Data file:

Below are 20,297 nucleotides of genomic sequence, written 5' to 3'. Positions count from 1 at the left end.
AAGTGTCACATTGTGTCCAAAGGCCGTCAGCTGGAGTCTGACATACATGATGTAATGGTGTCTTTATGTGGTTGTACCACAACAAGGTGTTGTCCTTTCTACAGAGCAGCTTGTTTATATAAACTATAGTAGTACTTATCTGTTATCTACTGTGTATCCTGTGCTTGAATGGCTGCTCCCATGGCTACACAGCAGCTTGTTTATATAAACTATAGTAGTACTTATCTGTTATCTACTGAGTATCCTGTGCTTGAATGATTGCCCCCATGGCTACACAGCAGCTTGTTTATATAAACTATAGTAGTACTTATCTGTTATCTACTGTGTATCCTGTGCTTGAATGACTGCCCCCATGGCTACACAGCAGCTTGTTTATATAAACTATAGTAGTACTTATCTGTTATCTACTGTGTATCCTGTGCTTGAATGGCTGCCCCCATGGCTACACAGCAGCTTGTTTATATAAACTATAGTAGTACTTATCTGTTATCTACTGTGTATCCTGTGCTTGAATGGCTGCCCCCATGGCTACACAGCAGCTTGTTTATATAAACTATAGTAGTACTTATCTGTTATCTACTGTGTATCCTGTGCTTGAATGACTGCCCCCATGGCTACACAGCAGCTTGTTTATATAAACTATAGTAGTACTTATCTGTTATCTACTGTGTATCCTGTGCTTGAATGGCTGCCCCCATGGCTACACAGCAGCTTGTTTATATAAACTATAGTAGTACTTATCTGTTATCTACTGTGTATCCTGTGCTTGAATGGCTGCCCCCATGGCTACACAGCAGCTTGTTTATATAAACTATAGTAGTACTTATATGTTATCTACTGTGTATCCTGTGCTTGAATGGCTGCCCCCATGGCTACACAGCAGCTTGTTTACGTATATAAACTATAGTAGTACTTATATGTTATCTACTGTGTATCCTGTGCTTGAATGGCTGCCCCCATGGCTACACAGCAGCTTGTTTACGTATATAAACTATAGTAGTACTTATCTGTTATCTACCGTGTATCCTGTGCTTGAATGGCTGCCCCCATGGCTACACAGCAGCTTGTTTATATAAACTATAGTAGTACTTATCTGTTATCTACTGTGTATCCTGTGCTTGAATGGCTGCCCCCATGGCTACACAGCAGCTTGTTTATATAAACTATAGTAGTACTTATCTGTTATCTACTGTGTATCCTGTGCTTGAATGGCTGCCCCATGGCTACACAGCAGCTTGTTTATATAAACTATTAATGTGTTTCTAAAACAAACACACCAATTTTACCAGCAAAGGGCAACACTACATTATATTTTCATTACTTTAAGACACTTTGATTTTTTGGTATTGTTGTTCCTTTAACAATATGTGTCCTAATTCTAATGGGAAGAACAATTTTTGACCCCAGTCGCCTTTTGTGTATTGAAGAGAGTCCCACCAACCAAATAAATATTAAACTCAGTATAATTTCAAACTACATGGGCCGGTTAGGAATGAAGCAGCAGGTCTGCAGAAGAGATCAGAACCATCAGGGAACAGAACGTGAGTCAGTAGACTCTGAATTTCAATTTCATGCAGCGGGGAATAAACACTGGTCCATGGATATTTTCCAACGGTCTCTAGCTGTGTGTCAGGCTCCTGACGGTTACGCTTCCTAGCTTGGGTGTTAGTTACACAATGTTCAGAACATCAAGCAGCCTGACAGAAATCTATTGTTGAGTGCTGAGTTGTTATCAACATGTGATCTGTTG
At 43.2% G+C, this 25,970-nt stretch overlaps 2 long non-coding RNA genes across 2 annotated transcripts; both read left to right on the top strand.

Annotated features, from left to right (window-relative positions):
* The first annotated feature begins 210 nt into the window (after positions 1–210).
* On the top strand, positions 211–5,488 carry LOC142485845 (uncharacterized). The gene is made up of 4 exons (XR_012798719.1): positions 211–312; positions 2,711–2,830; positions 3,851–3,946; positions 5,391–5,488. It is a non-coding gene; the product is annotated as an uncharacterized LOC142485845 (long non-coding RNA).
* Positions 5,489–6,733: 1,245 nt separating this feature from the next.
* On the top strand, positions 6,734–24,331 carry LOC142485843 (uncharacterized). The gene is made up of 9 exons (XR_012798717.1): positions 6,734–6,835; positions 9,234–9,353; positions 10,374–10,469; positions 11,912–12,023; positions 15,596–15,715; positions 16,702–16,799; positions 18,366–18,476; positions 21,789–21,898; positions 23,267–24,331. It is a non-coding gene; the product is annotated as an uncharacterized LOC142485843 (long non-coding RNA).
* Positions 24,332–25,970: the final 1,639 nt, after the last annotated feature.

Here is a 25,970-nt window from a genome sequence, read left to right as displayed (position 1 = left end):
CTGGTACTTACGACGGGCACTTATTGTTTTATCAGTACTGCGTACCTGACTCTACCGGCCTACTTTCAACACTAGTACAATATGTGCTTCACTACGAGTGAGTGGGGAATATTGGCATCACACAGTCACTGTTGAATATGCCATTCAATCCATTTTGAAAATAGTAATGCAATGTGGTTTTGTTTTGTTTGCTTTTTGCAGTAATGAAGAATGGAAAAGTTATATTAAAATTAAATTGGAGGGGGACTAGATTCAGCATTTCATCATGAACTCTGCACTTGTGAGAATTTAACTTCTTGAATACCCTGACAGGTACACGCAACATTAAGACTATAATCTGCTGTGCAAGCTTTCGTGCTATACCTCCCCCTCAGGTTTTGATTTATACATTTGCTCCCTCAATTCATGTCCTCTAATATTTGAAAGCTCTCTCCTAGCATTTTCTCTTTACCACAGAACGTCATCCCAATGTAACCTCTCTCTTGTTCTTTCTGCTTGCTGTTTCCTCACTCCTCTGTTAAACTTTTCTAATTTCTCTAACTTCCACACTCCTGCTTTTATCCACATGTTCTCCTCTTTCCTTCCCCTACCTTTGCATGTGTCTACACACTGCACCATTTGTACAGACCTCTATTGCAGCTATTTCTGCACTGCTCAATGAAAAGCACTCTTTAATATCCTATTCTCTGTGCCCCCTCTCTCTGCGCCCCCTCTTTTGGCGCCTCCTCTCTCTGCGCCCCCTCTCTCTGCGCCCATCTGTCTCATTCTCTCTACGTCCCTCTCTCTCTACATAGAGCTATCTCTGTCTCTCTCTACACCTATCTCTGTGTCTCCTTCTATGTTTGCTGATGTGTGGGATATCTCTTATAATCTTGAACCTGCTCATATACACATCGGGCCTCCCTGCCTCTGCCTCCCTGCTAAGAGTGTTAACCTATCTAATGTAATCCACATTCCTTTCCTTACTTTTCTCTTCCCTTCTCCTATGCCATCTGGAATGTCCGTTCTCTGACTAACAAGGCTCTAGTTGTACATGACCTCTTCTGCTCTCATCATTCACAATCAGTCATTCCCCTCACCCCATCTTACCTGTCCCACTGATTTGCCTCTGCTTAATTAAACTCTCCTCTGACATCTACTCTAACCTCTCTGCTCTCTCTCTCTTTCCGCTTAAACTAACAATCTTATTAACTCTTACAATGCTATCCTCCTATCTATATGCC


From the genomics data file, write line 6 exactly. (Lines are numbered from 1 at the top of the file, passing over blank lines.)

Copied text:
* On the top strand, positions 211–5,488 carry LOC142485845 (uncharacterized). The gene is made up of 4 exons (XR_012798719.1): positions 211–312; positions 2,711–2,830; positions 3,851–3,946; positions 5,391–5,488. It is a non-coding gene; the product is annotated as an uncharacterized LOC142485845 (long non-coding RNA).